Financial Director’s year in review
How 2018 affected finance leaders- from audit to Brexit.
How 2018 affected finance leaders- from audit to Brexit.
It was a year of turmoil, that began with the burning question of how Brexit would be delivered, but ended 12 months later with none of us the wiser. Finance directors worried about many issues, yet the UK and global economy remained positive. Stock markets stayed relatively buoyant despite the threat of a trade war between the US and China.
The year kicked off with the collapse of government outsourcing giant Carillion which focused the minds of finance directors and other C-suite on its implications. Peter Williams, chairman of online fashion group Boohoo.com, said “It’s a truism that companies have often collapsed, not because they’re unprofitable, but because they’re out of cash.”
Former pensions minister Steve Webb said companies paying out large dividends to shareholders while their pension funds run big deficits may be subject to greater regulatory scrutiny, following the collapse of Carillion.
The failings of Big Four firms in relation to Carillion and other recent corporate collapses set in train a push for re-evaluating the role of the accountancy sector. In February, Liberal Democrats leader Vince Cable told Financial Director: “I would want the competition authorities to look at the industry with a view to whether there should be a structural remedy- that could involve divestment or breaking up some of the firms,” he said.
Following similar expressions from shadow chancellor John McDonnell and business secretary Greg Clark, the Competition and Markets Authority (CMA) eventually announced by the end of the year it was investigating the sector. In addition, accountancy regulator Financial Reporting Council’s (FRC) shortcomings in were addressed in the Kingman review, which pressed for powers to be increased.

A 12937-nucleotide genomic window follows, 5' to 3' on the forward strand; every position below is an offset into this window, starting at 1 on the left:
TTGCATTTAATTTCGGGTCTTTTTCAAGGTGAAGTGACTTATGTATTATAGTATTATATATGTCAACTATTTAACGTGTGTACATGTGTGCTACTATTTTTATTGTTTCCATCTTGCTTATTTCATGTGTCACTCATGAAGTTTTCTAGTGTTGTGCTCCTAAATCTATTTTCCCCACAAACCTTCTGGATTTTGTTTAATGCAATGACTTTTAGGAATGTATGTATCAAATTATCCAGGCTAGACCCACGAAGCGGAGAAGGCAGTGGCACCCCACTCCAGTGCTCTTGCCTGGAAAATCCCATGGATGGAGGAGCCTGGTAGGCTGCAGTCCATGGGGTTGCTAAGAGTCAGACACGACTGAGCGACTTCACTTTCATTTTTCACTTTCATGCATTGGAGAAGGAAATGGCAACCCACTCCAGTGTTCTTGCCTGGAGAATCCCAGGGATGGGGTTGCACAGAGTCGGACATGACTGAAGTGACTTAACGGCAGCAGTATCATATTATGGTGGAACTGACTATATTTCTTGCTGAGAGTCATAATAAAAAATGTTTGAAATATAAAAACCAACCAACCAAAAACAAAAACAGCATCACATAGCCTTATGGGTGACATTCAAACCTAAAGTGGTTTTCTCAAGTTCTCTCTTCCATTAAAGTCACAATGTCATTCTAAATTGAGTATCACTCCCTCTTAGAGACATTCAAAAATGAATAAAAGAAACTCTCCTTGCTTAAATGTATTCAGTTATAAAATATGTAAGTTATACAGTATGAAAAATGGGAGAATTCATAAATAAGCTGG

Amongst the notable interviews appearing in Financial Director was a rare conversation with Royal Bank of Scotland (RBS) FD Ewen Stevenson, who said of resurrecting the state-owned bank he was “committed to seeing it through,”
He said of the task: “It is far harder and far more complex than I’d imagined.” He promptly left weeks later to become the head of finance at HSBC.
This year was the 10th anniversary of the collapse of investment bank Lehman Brothers- so a timely moment to consider where the CFOs who ran finance at the UK’s banks in the toughest days of the financial crisis are now.
Most seemed to be gainfully employed still- two are at very senior levels at Nationwide Building Society. The former deputy CFO of both HBOS and Lloyds Banking Group, Ian Smith, told us in an interview how his experiences of the time had shaped his thinking for his current role of finance chief at challenger bank CYBG.
Many of this year’s interviews touched on some of the major issues of the day. A conversation with BP CFO Brian Gilvary reflected on the challenges for the oil major in an era of growing pressure to address climate change. He said that although he claims to agree with the science of the IPCC, he rejects the idea of the planet being seriously imperilled as “scare tactics”.
In December Shell said it would ask shareholders to reward executives for managing a transition to cleaner energy. Days later the COP 24 UN climate change talks ended with 200 countries agreeing a deal on putting the Paris agreement into practice.
An interview with Peter Lynas, CFO of defence giant BAE Systems, was conducted to the background of the ongoing war in Yemen where Saudi Arabia has been using equipment such as fighter aircraft supplied by BAE. He said: “Of course I have a moral conscience.”